– remove bones from roasting pan and set aside – pour off excess fat into heatproof container – add 1/4 cup cold water to roasting pan and, with a wooden spoon, scrape up as many crusty bits as you can, leaving them in the pan – add onions, carrots and celery to pan and place back in oven until veg starts to brown, about 15-20 minutes
– remove pan from oven and immediately add 2 Cups red wine – again using wooden spoon, scrape up as much of the stuck on crusty bits as you can from the bottom of the pan
– in a large stock pot, combine roasted bones, veg-red wine mixture, peppercorns, bay leaves, garlic cloves and water – bring to a boil – reduce heat and gently simmer 8 hours
– after 8 hours, scoop out all large solids, then strain stock 4 times through a fine mesh strainer – leave stock to cool at room temp then place in fridge – fat will separate from stock and once chilled, will harden into a layer that you can easily scrape off – discard top layer of fat – benaeth should be beautiful beef jelly (don’t worry, the stock will turn to liquid again when you heat it)
Chilled stock with layer of fat scraped off of top.
Getaway’s beef bones, pre-roasting.
Getaway’s beef bones, post-roasting.
I know that lately it’s been sunny and warm during the daytime as we head into spring, but the nights are still chilly enough to enjoy a savoury, hearty bowl of soup.
One of the beauties of Twitter is the ability to hold conversation with people you would not normally meet. Last week, Tim Pratt of Real, Creative Eats tweeted about his weekend trip to the Earltown Maple Syrup Festival. I responded with a big ‘I LOVE MAPLE!!!’ tweet to which I then got a response from@AuthenticCoast with a link to the DesBarres Manor Inn recipe for Sweet Potato Soup with Nova Scotia Maple Syrup.
DesBarres Manor Inn is one of Nova Scotia’s stunningly beautiful historic properties that has been faithfully restored to the full splendour of it’s 1837 heritage. Located in the town of Guysborough, along the scenic Marine Drive of our Eastern Shore, DesBarres Manor has become a go to for lovers of local food and wine.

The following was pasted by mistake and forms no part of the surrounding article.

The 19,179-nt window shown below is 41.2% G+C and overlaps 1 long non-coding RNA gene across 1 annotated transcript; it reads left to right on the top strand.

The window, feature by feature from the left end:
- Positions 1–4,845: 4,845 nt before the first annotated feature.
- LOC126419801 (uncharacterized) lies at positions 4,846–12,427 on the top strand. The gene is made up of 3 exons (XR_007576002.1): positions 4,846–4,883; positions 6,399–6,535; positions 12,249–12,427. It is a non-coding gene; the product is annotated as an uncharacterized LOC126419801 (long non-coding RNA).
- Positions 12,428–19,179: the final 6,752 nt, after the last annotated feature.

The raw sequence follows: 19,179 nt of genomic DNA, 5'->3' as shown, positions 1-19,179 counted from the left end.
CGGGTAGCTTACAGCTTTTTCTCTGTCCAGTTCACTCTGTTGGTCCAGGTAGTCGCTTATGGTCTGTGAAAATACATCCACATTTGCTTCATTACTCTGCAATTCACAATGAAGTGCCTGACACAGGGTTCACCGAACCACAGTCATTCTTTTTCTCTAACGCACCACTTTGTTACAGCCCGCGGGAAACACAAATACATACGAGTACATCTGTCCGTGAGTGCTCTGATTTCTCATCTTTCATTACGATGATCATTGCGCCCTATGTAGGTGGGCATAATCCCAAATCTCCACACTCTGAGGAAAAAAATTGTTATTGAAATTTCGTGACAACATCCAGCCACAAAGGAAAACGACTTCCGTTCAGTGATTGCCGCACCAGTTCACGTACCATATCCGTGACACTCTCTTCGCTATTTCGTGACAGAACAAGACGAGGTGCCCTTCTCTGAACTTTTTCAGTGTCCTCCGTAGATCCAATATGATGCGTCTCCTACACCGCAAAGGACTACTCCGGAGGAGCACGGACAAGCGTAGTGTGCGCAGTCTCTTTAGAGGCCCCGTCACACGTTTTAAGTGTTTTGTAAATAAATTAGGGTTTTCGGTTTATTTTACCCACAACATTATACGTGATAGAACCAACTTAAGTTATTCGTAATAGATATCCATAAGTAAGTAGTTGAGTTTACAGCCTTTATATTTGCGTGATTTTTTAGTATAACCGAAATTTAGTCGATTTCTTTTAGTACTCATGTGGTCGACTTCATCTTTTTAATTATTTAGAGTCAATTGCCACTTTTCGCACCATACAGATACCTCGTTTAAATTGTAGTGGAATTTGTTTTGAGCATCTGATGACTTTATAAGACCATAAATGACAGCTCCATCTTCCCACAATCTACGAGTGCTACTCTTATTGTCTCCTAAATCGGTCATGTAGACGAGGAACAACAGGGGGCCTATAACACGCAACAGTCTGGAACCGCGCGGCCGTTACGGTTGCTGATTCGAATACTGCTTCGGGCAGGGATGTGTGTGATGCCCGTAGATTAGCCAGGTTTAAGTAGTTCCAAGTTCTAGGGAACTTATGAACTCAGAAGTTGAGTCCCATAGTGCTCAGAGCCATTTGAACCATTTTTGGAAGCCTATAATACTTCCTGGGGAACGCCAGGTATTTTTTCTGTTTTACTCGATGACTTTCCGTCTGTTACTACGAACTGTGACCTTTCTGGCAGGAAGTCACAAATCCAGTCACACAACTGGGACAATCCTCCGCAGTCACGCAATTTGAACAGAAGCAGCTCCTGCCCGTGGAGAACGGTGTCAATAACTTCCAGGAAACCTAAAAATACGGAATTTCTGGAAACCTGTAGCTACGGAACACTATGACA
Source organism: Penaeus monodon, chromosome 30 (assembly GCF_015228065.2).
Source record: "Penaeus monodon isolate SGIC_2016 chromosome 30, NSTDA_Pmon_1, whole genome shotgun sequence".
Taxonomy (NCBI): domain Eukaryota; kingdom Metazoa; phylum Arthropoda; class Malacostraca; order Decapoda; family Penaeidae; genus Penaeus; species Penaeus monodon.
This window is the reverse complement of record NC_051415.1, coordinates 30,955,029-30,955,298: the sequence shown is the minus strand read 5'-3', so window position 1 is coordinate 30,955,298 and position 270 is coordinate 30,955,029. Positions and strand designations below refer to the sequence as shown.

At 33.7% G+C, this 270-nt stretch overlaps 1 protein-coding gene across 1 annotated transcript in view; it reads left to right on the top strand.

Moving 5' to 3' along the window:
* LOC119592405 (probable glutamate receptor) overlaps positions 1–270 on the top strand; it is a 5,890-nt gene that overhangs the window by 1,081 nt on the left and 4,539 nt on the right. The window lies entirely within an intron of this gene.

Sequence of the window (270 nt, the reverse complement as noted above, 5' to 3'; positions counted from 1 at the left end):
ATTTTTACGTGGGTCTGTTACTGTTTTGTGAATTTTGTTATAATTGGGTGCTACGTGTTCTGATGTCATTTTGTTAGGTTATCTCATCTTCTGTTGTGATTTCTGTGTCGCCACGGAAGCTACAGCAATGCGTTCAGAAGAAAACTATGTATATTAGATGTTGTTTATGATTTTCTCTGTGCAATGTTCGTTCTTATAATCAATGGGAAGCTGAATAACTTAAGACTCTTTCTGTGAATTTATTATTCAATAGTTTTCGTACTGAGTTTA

‘From our spectacular open kitchen, our culinary team uses fresh ingredients from the Manor’s organic garden along with seasonal gourmet treasures from local farmers and fishers to create contemporary Canadian cuisine with an East Coast flair. Seasonally inspired menus are complemented by the Proprietor’s extensive wine collection, offering you a personal selection of fine wines from around the world. Combined with our attentive service, the DesBarres Manor dining room creates a culinary experience as warm as our people.’
I followed DesBarres’ recipe to a T and the end result was pretty good but I was left wanting a little more of a flavour kick. Maybe it’s because I’ve been working for the Bertossis too long but my tastebuds have developed a serious need for intense flavour.
DesBarres Manor Inn Sweet Potato Soup with Nova Scotia Maple Syrup
1 Tbsp Olive Oil, 1 tsp chopped garlic, 1/2 C chopped celery, 1/2 C chopped onion
1 Litre Chicken Stock, 2 Lbs peeled and diced Sweet Potatoes
4 Tbsp Maple Syrup, 1/4 tsp Nutmeg, 1 C Whipping Cream, 4 Tbsp Brandy
Sour Cream and Garlic Chives to garnish
Kelly’s Modified Sweet Potato Soup with Acadian Maple Syrup
1 Tbsp Olive Oil, 1 clove chopped garlic, 1 stalk chopped celery, 1/2 med onion, chopped
1.5 Litre Chicken Stock, 2 Lbs peeled and diced Sweet Potatoes
8 Tbsp Acadian Maple Syrup, 1/2 tsp Nutmeg, 1/2 tsp Cardamom, 1.5 C Milk, 4 Tbsp Brandy, pinch of dried chili flakes
**Sautee garlic, celery and onion in olive oil 2 minutes
**Add chicken stock and sweet potato – bring to the boil – reduce heat – simmer one hour or until potatoes are soft
**Puree – add all other ingredients – simmer 15 minutes
**Garnish with sour cream and garlic chives
I simmered my sweet potatoes for one hour as the recipe calls for. I should have taken them from the heat when I checked them at 1/2 an hour because that’s when they were done. By the end of one hour, my sweet potatoes had reduced too much and were so thick that I had to add more liquid, hence the increased measurements of stock and milk in my version. Also, my whipping cream was expired so I had to substitute milk for cream.
The only real difference in my version is the seasoning. I doubled the Maple Syrup because I found the original amount got lost among the sweetness of the potatoes. I increased the amount of nutmeg and then added cardamom to bring forth another flavour dimension. The pinch of chili flakes, once pureed, rounded out the bottom end of the sweetness with a little fire. I ate my first bowl with a dollop of sour cream and some chopped baby chives (I couldn’t find garlic chives). The chives added a nice hint of oniony crunch but I think the soup could stand alone without the sour cream.
All in all, this was a really nice recipe from one of Nova Scotia’s best!!Read More